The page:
We understand that congenital malformations of the external ear bring great distress to the family of the child. Every step of the way we will guide and support both the child and the family until the final reconstruction is obtained. MFAS is wholeheartedly dedicated to the physical and emotional well being of the patient and the family.

Listen to an audio description of the microtia procedure.

Facial Injury

Whether a consequence of accident or assault, injuries to the face and facial skeleton are still common in today. Usually patients are initially evaluated in the emergency room setting and our services are requested at that time. Depending on the nature and seriousness of the injury, surgical correction is performed while the patient remains in the hospital or as an outpatient after facial swelling has subsided. Our surgeons pride themselves as being considered leaders in the treatment of craniomaxillofacial injuries. MFAS surgeons have attended to hundreds of severe facial injuries over the years and average 3 to 4 surgeries a week.

The knowledge, experience and surgical acumen of our surgeons is reinforced by our invitation to speak at local, regional and national meetings in addition to providing hands-on instructional courses in the treatment of these injuries. Many times, patients are referred to us from Michigan and the Great Lakes region for facial injury care.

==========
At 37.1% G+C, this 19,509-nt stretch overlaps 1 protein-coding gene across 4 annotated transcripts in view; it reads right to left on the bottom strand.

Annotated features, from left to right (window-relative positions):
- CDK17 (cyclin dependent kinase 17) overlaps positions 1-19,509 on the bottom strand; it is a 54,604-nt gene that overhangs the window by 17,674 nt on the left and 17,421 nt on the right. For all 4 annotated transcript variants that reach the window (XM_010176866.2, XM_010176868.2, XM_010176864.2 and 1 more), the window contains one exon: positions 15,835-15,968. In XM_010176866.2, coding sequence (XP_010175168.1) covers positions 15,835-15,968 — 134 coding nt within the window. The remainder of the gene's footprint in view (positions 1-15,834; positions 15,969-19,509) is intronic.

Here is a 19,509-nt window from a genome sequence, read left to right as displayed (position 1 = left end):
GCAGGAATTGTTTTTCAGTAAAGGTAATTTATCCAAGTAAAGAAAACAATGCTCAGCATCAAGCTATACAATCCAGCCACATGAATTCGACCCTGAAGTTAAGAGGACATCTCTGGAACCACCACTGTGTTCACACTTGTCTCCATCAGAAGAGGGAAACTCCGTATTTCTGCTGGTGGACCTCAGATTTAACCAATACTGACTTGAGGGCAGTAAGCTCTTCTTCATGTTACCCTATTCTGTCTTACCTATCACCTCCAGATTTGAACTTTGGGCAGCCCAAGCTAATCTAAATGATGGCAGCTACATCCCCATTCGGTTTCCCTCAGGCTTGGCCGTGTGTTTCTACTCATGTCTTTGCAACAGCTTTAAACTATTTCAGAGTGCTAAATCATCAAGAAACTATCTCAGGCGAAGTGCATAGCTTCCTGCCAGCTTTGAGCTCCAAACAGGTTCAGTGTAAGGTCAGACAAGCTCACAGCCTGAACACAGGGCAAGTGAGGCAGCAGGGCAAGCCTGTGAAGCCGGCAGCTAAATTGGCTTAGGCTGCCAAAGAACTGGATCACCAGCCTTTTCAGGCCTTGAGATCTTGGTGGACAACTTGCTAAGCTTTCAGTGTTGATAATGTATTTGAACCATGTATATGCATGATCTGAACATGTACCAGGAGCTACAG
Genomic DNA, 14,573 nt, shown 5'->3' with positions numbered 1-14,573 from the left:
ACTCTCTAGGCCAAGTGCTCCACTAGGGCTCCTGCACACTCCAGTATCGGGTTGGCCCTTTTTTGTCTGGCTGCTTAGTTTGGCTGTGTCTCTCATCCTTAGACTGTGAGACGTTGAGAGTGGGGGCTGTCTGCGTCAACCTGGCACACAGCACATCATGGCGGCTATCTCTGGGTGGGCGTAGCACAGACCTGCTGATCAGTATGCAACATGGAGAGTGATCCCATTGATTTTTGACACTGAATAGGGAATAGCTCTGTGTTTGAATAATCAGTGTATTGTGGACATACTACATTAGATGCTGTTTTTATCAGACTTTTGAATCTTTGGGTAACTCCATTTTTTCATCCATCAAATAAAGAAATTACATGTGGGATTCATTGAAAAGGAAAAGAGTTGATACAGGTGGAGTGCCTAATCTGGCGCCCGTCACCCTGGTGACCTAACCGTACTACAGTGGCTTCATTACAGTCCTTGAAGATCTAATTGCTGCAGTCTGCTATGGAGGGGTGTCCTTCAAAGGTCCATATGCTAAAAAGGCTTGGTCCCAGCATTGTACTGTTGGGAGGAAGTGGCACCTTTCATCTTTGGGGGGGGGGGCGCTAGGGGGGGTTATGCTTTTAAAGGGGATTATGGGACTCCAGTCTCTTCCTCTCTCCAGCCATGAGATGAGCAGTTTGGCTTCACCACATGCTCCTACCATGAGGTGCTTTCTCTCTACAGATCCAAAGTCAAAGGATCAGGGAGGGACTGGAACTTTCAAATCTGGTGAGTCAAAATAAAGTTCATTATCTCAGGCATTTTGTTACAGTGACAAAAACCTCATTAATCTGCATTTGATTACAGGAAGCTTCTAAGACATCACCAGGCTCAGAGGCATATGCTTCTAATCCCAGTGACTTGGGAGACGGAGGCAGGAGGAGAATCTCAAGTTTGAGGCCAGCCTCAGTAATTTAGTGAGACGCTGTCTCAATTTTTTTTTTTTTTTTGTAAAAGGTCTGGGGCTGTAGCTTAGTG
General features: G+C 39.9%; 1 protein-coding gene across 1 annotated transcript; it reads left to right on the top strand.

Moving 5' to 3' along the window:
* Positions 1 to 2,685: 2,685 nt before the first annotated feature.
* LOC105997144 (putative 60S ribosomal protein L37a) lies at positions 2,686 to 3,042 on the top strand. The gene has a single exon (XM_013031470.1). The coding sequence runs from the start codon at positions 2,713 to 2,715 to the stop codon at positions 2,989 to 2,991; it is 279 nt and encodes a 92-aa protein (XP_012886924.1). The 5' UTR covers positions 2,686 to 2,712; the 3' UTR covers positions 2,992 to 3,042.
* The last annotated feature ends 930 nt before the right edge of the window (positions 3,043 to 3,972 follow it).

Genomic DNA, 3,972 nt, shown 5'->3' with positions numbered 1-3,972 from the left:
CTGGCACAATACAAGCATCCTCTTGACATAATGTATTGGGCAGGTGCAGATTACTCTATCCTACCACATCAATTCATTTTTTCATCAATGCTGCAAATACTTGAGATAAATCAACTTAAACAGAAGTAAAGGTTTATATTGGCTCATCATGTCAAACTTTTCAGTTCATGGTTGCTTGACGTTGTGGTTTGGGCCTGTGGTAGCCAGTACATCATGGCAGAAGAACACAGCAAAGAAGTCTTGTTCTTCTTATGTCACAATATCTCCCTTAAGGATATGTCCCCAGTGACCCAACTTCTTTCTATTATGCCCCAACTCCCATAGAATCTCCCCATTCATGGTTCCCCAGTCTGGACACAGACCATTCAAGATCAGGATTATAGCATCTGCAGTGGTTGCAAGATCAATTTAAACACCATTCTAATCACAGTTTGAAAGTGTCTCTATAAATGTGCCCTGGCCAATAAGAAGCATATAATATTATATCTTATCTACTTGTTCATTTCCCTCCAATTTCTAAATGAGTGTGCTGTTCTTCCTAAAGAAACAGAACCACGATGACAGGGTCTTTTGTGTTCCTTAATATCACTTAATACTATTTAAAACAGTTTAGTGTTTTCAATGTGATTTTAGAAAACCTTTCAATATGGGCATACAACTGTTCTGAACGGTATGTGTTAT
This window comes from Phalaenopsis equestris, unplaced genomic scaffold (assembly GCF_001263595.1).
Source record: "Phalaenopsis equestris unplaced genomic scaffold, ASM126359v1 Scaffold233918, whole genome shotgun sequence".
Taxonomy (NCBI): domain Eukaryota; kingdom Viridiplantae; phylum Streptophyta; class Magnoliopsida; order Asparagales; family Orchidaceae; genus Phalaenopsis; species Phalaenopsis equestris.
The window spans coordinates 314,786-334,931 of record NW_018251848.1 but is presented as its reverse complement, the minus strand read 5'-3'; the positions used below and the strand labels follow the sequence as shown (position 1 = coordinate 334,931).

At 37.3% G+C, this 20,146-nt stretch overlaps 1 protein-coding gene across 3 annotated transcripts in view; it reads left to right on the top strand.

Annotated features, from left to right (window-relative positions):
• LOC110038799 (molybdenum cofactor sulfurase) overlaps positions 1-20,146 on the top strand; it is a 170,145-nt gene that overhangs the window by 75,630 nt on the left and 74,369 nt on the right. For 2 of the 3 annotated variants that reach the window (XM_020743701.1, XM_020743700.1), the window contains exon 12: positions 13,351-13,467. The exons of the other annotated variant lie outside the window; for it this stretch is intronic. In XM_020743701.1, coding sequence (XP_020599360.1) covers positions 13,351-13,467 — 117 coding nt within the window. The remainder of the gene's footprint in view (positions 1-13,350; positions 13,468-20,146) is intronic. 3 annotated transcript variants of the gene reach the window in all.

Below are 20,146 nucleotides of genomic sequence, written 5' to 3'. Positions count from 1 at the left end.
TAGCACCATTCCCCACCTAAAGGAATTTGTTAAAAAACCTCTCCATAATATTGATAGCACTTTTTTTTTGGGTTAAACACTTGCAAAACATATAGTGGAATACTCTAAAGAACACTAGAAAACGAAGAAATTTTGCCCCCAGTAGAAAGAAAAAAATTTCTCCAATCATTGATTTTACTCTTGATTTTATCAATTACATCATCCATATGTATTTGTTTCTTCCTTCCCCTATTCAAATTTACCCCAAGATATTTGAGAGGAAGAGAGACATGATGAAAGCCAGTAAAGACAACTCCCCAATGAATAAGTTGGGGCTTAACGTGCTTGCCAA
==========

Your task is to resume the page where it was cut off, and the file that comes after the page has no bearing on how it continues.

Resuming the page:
Our surgeons have tremendous experience in dealing with soft tissue injury of the face including lacerations, abrasions, loss of tissue, damage to salivary glands, facial musculature and nerve injury. In addition, correction of post-traumatic deformity such as unsightly scars, sunken cheeks, malpositioned eyes and eyelids and missing external ear are commonly treated.

We realize with any traumatic event the immediate injury and emotional distress prevails. There may be, however, a period of post injury deformity, depression, anxiety or worry that plagues the patient. Our surgeons will provide the supportive care necessary to optimize healing, maintain normal function of the face and facial skeleton, re-establish proper aesthetics and guide the patient through post injury stress. We pride ourselves on being internationally recognized leaders in the treatment of craniomaxillofacial injury and will do all that we can to rehabilitate the patient to their pre-injury state.